At the Digital Wellness Institute, Rice and his team are creating a new method of thinking about and measuring digital wellness and the impact of technology on our health, happiness, and satisfaction. One of the ways that they are doing this is by creating the industry’s first set of standards for certifying and recognizing both Digitally Well Workplaces™ and Digitally Well Colleges and Universities™. An example of this standard is measuring the digital well-being of students and staff through the Digital Flourishing Survey, an assessment that the Digital Wellness Institute created to get individuals — including college students — to reflect on their tech usage.
“I remember when I was a first-year at St. Olaf and we received emails about alcohol abuse awareness training and sexual assault prevention training. Those kinds of training are so important,” Rice says. “We should also be teaching students how to manage their digital lives when they enter campus. How can they build community? How can they build awareness around the ways that tech is either impairing or supporting their connection, their productivity, and their well-being?”
This is not the only way that St. Olaf has influenced Rice’s path. He highlights that the Hill’s focus on community was also a driving force for his work. When he graduated from St. Olaf in 2017, he found that he had to be a lot more intentional about creating community off the Hill. “If we let our work lives and our time spent on screen completely take over our days and we choose to build a community virtually, I think we lose an important aspect of what it means to be human, what it means to be flourishing,” Rice says. “So I really credit St. Olaf for really instilling in me the importance of community and knowing what it feels like to have that support, knowing what it means to be a part of a living and learning community.”
If we let our work lives and our time spent on screen completely take over our days and we choose to build a community virtually, I think we lose an important aspect of what it means to be human, what it means to be flourishing. So I really credit St. Olaf for really instilling in me the importance of community and knowing what it feels like to have that support, knowing what it means to be a part of a living and learning community.Tyler Rice ’17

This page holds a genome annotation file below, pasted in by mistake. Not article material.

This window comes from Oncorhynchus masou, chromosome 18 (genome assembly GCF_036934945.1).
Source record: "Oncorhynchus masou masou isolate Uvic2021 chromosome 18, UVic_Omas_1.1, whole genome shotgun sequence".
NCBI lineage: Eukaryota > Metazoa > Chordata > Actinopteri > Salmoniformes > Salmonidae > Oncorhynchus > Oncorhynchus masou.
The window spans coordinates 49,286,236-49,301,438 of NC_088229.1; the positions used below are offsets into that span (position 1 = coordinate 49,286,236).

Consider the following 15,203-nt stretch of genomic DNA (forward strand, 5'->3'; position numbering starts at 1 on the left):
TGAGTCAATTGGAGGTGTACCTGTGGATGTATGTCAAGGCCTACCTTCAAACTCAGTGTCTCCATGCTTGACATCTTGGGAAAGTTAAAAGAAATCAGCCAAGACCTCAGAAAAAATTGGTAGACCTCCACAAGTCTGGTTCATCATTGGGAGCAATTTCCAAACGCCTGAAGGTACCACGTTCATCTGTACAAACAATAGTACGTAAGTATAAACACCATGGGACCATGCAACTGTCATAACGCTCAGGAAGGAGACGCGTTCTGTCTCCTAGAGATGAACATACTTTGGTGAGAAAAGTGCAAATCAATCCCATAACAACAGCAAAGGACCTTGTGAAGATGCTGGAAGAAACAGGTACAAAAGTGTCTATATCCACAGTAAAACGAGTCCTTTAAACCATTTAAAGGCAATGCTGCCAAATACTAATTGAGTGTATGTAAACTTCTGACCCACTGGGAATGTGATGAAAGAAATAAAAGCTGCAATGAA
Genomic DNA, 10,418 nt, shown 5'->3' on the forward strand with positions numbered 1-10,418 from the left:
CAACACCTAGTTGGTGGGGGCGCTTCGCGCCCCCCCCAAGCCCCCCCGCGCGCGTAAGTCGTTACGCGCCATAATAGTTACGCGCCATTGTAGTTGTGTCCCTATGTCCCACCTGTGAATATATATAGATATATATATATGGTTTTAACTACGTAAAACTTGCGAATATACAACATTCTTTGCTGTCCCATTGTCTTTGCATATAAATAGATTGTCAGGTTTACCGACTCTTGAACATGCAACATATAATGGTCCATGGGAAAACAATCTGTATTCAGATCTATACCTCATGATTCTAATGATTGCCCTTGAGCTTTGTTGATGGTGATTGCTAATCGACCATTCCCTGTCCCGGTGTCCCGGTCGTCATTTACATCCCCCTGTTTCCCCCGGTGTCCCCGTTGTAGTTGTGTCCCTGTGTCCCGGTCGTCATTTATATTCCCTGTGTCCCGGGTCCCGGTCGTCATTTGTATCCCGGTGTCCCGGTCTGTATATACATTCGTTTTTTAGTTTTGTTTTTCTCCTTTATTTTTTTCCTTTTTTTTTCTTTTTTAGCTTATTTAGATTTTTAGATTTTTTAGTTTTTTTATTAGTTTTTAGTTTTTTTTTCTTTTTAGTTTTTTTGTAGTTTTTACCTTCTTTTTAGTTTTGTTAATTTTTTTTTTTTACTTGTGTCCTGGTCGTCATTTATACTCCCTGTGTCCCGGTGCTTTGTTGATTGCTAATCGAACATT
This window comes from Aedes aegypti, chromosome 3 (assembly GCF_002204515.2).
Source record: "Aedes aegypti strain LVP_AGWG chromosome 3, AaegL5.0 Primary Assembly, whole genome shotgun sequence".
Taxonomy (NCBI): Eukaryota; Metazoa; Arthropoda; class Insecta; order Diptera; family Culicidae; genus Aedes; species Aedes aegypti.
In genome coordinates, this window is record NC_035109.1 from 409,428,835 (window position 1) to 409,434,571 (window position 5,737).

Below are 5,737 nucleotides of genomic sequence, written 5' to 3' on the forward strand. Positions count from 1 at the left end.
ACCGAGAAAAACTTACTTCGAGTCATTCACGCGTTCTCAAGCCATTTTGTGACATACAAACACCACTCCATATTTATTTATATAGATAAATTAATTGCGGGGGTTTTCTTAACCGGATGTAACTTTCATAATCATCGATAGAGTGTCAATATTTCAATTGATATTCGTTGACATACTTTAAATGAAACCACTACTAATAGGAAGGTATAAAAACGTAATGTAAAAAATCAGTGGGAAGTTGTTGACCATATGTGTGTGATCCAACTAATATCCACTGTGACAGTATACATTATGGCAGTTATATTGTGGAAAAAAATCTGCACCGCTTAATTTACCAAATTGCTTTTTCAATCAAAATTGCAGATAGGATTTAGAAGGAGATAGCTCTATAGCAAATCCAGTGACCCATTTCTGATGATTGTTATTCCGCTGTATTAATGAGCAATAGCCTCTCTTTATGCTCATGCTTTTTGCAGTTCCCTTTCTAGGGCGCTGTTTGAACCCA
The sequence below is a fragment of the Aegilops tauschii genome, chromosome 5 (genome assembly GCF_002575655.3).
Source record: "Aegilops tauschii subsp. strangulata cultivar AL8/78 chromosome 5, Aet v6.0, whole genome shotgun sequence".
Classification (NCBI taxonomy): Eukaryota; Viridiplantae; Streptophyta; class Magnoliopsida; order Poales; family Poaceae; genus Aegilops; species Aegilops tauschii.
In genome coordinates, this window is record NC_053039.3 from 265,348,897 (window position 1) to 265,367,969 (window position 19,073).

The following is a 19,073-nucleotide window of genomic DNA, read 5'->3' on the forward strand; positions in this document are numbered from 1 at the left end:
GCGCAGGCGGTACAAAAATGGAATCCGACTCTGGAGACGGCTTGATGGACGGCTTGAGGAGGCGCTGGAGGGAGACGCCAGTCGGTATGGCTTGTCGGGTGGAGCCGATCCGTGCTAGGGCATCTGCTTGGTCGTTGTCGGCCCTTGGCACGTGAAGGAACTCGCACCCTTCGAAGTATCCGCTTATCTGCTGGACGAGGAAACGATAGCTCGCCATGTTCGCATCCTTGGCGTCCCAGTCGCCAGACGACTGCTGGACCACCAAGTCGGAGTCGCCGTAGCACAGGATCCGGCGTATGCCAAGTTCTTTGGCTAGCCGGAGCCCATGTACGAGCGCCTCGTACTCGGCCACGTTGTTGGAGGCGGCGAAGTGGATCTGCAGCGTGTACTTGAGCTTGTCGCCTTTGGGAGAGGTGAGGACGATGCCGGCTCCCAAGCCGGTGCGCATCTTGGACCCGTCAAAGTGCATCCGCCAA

Additionally, Rice found that a liberal arts education really prepared him for life outside campus. From his current role as the Chief Operating Officer of the Digital Wellness Institute to his first role out of college as a consultant, he’s had to wear many hats and do things he had never done before, and his liberal arts education emboldened him during his journey. “Without my liberal arts background, without that confidence to ‘learn how to learn’ and find a solution, I would have been afraid to take risks,” Rice says. “I would have been afraid to think about things in a way that’s not just binary. St. Olaf empowered me to think outside of the box, look at things through more than just one lens, and engage with uncertainty.”
Rice also had the chance to study abroad, an experience he says was transformative. While at St. Olaf, Rice was a political science major with concentrations in management and Nordic studies, and he participated in a study-abroad program in New Zealand focused on management studies. “Going to New Zealand and studying innovation there, I learned as much in that class as I did in the Stanford incubator and even some of my graduate level courses at NYU,” says Rice, who is currently finishing his Master of Public Administration (MPA) degree at New York University’s Wagner School of Public Service. “It really prepared me to be an entrepreneur.”
For Rice, this work on digital wellness is not just a job — it is his vocation. He says, “This aligns with my vocation because it feeds my drive for social impact. Through digital wellness, we are not only addressing the mental health crisis, but empowering students — and individuals of all ages — to learn how to maximize the benefits of technology while mitigating its harms.”
Rice highlights, however, that technology does not only negatively affect our well-being. “Happiness and technology are interrelated. What we are doing is bringing awareness to the ways our tech usage impairs our happiness, but also the ways it improves our happiness,” he says. “It’s not a one-directional thing.”